December 17, 2011

Homemade Stuffing Like Grandma Makes

Tradition.  It's part of what makes holidays so special.  It's also what makes some of our favorite holiday meals so special.  Many a cook has heard a gasp or a groan when they've messed with a much loved, traditional recipe only to find that new additions, new recipes or leaving it out all-together was a huge mistake.  For my brother, it's my Grandmothers Cherry Dessert.  For my husband it's a Double Layer Pumpkin Pie.  For me, it's traditional sage stuffing.  Even as an adult who likes to be polite and eat what is given me;  if you put raisins, cherries, apples or other fruits in my stuffing, I will pick them out.  Discreetly of course, and I won't say a word, but I will be disappointed you ruined my beloved stuffing with fruit.

Tastes however, are up to the individual and some people love raisins in their stuffing (my Grandma for instance!)  but for those you looking for a good old-fashioned, traditional stuffing with no bells or whistles, this is my recipe and this one is for you!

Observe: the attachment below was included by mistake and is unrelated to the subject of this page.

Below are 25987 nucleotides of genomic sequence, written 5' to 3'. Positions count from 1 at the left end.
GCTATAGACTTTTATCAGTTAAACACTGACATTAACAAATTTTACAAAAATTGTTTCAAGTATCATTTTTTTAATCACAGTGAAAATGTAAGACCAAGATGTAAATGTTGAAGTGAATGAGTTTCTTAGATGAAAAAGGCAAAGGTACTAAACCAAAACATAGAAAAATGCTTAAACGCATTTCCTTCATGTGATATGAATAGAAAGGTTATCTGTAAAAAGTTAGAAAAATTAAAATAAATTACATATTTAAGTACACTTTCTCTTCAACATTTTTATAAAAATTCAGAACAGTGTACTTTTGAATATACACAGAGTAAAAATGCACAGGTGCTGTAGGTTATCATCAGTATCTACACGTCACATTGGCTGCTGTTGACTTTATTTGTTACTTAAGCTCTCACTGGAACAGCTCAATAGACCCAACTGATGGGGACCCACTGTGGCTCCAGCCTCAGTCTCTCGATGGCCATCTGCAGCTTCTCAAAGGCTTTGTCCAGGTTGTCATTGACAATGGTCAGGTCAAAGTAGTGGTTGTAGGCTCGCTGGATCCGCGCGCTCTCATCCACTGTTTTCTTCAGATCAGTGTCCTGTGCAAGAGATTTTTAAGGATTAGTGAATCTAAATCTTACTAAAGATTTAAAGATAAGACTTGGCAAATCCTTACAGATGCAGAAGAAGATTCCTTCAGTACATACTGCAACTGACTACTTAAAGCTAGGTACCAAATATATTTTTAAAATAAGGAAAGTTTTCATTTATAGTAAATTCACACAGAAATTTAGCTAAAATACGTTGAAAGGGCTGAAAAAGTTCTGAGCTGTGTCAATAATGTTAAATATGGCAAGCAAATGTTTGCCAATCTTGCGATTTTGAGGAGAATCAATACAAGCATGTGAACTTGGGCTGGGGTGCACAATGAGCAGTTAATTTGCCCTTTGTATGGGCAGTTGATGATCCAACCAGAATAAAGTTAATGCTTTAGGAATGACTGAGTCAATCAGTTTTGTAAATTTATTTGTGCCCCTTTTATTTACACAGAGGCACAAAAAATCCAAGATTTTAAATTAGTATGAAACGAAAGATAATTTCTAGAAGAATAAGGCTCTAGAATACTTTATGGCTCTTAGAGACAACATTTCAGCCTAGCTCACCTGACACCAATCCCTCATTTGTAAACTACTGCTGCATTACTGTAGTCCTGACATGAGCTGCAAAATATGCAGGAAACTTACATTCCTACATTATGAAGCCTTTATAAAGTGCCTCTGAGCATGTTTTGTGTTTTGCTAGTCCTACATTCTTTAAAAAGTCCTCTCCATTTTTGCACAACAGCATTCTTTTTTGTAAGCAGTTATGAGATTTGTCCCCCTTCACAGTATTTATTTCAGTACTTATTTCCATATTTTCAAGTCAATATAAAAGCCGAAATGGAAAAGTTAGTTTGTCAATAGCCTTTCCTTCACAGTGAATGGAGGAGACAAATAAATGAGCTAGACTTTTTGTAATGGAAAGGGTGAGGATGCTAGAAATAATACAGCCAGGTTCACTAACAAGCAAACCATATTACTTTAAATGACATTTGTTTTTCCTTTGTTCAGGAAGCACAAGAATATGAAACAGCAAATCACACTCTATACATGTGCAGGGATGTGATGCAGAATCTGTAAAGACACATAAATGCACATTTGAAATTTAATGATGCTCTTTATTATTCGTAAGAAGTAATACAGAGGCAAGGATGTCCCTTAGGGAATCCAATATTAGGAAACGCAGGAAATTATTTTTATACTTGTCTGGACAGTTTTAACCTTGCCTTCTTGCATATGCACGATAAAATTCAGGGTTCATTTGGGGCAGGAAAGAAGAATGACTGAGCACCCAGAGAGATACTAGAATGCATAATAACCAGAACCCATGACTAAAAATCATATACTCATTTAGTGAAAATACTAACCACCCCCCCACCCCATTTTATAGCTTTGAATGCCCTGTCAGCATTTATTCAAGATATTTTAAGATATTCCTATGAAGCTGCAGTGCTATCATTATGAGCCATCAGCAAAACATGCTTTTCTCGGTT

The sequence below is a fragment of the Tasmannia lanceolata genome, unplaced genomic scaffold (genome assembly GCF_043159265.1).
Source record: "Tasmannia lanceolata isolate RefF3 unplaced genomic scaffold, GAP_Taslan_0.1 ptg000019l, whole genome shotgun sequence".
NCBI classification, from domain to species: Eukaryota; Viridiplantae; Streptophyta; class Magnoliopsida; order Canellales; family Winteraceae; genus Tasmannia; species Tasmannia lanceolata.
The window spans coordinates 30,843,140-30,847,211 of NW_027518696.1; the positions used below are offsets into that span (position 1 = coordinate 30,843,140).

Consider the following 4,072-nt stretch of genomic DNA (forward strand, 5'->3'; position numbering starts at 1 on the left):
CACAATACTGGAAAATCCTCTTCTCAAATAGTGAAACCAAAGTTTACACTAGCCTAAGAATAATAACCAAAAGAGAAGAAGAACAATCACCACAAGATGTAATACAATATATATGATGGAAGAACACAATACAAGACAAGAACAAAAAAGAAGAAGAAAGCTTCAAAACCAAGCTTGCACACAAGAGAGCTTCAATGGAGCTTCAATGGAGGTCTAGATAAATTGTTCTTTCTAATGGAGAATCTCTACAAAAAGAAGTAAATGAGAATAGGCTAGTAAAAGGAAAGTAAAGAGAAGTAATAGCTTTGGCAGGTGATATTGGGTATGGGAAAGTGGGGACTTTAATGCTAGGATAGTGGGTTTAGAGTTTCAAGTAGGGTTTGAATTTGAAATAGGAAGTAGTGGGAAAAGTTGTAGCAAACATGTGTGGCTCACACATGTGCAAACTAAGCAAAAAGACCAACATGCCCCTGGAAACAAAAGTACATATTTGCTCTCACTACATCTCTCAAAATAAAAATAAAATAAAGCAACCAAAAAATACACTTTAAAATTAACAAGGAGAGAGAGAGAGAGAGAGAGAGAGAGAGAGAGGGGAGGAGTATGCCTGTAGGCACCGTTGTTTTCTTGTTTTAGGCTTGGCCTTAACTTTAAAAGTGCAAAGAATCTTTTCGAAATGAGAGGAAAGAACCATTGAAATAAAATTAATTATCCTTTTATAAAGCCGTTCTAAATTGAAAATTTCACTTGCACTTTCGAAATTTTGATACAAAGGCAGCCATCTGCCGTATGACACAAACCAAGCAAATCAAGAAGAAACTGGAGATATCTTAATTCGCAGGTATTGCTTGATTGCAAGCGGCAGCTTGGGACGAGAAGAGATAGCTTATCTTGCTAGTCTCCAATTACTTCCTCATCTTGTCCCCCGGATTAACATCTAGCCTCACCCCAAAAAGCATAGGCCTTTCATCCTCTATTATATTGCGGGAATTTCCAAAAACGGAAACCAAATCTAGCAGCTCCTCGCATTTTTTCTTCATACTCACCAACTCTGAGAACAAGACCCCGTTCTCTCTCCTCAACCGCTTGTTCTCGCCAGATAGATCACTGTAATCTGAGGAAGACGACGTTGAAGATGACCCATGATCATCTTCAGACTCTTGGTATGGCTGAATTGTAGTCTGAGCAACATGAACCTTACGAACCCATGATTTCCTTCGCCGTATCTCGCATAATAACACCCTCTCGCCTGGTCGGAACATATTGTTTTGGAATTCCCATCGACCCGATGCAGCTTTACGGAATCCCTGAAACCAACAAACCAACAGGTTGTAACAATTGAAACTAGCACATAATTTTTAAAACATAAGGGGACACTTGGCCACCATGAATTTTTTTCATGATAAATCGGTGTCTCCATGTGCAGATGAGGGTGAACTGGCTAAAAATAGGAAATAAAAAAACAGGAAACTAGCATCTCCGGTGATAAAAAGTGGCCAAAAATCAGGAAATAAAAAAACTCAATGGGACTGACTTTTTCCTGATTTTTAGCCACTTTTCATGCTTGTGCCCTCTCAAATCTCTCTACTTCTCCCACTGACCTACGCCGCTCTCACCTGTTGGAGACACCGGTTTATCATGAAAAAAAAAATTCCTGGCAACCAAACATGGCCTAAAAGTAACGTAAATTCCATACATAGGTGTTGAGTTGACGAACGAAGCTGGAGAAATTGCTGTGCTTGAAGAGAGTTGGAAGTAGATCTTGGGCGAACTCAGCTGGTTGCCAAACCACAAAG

Traditional Homemade Stuffing

1/2 c chopped onion
3/4 c celery, chopped or diced
1/4 c butter (half a stick)
4 c dry bread crumbs - cubed or ripped to about 1 inch pieces
3/4 t salt
1/8 t pepper
1/4 t poultry seasoning
1/4 t dried sage
1/2 - 3/4 c water or chicken boullion
1 egg - beaten

Cook the onion and celery in the butter in a pan over medium high heat.  When it's soft and translucent, add this to the bread cubes in a large bowl for mixing.  Sprinkle with the dry seasonings.  Mix the 1/2 cup water with the egg and add to the mix.  If it's too dry and not holding together (depending on the bread you use) add more broth or water a little at a time until it just binds together. You do not want a soppy mess so go light.  The juice from your chicken or turkey is going to help it bind together during the roasting process.  Stuff your cleaned and prepared bird and bake according to the poultry time table.   Remove stuffing to a bowl for serving at meal time.

Cooking the celery and onion in butter until translucent and soft

Add enough broth or water just until it binds together but is not soupy

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